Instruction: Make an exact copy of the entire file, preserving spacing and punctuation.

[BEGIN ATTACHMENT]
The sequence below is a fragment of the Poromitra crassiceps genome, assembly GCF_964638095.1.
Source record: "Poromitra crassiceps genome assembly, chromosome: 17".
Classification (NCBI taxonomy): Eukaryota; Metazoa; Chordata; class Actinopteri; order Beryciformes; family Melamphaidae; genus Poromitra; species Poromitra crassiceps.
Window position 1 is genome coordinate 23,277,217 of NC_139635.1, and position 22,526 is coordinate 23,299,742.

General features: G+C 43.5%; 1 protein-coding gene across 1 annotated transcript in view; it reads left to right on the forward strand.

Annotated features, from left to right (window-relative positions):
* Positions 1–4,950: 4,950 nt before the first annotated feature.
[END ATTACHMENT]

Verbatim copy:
The sequence below is a fragment of the Poromitra crassiceps genome, assembly GCF_964638095.1.
Source record: "Poromitra crassiceps genome assembly, chromosome: 17".
Classification (NCBI taxonomy): Eukaryota; Metazoa; Chordata; class Actinopteri; order Beryciformes; family Melamphaidae; genus Poromitra; species Poromitra crassiceps.
Window position 1 is genome coordinate 23,277,217 of NC_139635.1, and position 22,526 is coordinate 23,299,742.

General features: G+C 43.5%; 1 protein-coding gene across 1 annotated transcript in view; it reads left to right on the forward strand.

Annotated features, from left to right (window-relative positions):
* Positions 1–4,950: 4,950 nt before the first annotated feature.